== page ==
In 2020, writing and editing articles that mine scholarship in the JSTOR archive to bring our readers a few minutes of informative fun every day got, well, awkward? When every story in your news feed has a picture of that prickly virus, some moments get lost in the shuffle. Here are a few of our favorites.
The Unsung Heroine of Lichenology
September 26, 2020
Elke Mackenzie’s moments of self-citation illuminate the hopes of someone who, against ease and tradition, did not wish to separate her identity from her research.
When Black Celebrities Wore Blackface
August 12, 2020
A Black Bohemia flourished in New York before the Harlem Renaissance and with it a new type of self-determined, contradictory Black celebrity.
What Is Chronobiology?
May 13, 2020
Does it explain why we’re having so much trouble sleeping?
Robert Hayden’s Relatable Fatigue
April 22, 2020
There’s a constant attention to the burdens of history in Robert Hayden’s poems. Even amid the beauties of life, the ghosts of the past linger.
Everyday Life, Revisited—with Bernadette Mayer’s Memory
April 15, 2020
In the poet’s work, the small and ordinary rise to the level of heroic adventures. If we value human life, then we should value what makes up a life.
Juneteenth in the Alternative Press
June 18, 2020
Reports in the underground press demonstrate how Juneteenth has been celebrated as both a social and political gathering in the twentieth century.
Nurses Have Always Been Heroes
May 8, 2020
Nothing drives that home more than this amazing photo collection from the Philadelphia General Hospital School of Nursing.
All You Need Is Live
June 25, 2020
The very first international TV simulcast was 1967's Our World, which featured performers from around the globe—including the Beatles.
The Global Suppression of Indigenous Fire Management
October 12, 2020
Indigenous peoples' techniques to manage and benefit from fire are threatened, even as wildfires burn more frequently and intensely.
A Century of Black Youth Activism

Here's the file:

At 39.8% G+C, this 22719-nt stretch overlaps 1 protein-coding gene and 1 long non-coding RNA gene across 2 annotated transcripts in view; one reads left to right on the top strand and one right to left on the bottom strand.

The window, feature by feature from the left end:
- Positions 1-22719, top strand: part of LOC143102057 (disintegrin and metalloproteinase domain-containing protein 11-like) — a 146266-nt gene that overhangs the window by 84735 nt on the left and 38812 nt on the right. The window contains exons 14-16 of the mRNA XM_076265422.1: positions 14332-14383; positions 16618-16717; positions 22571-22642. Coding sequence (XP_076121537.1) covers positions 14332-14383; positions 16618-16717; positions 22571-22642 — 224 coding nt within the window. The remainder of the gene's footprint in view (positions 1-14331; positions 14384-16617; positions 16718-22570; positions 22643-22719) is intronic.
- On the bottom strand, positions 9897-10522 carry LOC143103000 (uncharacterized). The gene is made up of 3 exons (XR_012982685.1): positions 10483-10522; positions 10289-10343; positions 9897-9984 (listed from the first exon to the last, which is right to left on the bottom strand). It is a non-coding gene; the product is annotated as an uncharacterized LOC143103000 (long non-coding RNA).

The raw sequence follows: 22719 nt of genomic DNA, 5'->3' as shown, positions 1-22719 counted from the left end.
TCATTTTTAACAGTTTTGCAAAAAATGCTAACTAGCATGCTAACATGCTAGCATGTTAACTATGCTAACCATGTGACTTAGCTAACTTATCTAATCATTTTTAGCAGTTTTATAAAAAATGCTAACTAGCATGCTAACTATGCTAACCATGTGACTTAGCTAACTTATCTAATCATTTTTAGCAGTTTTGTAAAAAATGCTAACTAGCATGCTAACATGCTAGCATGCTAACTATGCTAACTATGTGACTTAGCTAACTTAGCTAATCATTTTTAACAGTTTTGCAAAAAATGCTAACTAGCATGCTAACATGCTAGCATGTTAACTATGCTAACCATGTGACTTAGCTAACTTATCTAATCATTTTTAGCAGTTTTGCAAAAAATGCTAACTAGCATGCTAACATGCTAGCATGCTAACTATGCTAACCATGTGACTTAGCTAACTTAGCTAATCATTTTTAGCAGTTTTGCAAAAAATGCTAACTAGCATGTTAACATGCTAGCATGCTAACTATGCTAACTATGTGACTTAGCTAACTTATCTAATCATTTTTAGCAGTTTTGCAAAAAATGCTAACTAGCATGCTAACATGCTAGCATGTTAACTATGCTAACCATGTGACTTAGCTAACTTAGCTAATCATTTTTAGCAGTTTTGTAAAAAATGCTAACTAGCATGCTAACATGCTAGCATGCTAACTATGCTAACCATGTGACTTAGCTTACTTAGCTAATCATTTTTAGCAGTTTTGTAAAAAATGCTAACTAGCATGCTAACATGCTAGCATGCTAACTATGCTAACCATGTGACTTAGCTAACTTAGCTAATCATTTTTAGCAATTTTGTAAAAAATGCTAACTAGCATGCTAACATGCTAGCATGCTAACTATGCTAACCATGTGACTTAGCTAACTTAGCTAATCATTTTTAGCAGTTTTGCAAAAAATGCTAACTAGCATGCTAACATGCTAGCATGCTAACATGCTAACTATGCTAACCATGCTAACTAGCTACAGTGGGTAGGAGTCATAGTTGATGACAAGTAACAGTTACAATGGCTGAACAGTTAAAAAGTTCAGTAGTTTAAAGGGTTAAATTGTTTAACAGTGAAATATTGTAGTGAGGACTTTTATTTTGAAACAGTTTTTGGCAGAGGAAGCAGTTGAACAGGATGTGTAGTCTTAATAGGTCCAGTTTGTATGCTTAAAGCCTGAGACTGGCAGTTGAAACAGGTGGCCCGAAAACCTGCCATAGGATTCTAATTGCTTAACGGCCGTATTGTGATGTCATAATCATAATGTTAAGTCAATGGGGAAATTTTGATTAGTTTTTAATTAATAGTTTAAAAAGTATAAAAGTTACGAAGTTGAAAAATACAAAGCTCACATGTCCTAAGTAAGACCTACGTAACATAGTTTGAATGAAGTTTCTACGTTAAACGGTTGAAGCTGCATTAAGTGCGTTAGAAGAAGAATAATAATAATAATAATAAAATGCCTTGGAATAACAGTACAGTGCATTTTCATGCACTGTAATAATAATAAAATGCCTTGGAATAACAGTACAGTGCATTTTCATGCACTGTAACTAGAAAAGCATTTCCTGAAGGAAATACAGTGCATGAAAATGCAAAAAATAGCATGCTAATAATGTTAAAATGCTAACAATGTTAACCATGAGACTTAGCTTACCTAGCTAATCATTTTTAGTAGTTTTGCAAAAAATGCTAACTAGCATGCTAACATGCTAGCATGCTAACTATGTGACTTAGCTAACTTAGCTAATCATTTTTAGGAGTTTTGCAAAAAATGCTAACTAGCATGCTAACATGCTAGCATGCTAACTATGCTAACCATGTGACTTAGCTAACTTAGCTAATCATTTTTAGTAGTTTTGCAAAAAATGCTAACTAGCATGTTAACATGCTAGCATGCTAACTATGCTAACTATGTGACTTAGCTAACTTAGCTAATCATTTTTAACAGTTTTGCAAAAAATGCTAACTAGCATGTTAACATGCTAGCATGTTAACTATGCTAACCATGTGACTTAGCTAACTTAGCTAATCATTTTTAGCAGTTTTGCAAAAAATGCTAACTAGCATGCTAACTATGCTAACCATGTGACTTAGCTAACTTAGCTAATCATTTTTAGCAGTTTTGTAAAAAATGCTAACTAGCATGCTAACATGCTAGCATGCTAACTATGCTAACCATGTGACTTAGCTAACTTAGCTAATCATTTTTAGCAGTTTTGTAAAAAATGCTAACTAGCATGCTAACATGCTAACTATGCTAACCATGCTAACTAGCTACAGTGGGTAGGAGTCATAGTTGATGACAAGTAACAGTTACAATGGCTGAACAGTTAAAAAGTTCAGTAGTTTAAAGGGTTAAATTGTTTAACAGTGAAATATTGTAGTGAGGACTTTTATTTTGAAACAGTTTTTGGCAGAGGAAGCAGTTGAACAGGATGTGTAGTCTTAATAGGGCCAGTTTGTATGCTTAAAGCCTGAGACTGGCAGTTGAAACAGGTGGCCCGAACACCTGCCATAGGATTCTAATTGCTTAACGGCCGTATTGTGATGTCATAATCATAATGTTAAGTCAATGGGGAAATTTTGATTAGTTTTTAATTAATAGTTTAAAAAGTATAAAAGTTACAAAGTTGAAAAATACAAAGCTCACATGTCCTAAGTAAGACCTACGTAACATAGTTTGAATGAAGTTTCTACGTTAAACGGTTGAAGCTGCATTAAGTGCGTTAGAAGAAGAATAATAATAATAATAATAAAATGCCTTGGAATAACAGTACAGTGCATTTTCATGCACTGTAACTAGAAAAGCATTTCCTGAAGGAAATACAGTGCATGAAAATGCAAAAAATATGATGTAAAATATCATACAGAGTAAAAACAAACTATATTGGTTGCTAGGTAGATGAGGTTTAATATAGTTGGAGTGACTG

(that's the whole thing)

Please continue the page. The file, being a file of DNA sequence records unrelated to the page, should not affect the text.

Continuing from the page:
September 12, 2020
The history of the 1950s and 1960s Civil Rights Movement is widely studied, but young Black Americans have been organizing for justice for much longer.
This Wrench Smashes Patriarchy: Women and Tools
February 8, 2020
After World War II, many women in industrial jobs put down their wrenches. But the spirit of Rosie the Riveter couldn't be denied.
Dean Mahomet: Travel Writer, Border Crosser
May 16, 2020
The author of what is considered the first English-language book by an Indian writer was neither a rebel nor an accommodationist.
The Origins of the CDC
May 22, 2020
The Centers for Disease Control and Prevention began during World War II to prevent the spread of malaria to troops stationed in the South.
The Surprising History of Homework Reform
May 29, 2020
Really, kids, there was a time when lots of grownups thought homework was bad for you.
Our Space Brothers Might Not Actually Look Like Little Green Men after All
September 25, 2020
If we find aliens, chances are they'll be nothing like we ever imagined.
Upside-Down Jellyfish and the Mucus of Death
March 12, 2020
You could get stung by a jellyfish even when there don't seem to be any around. Meet Cassiopea xamachana and its "stinging water" weirdness.
Ancient Monks Got That Quarantine Feeling, Too
March 29, 2020
Listlessness, boredom, torpor, that "noonday demon" that tempts you away from spiritual connections—that's what was called acedia.
An Islamic Approach to Environmentalism
March 20, 2020
A number of contemporary Muslim environmentalist groups have been inspired by Koranic verses that stress the conservation of nature.
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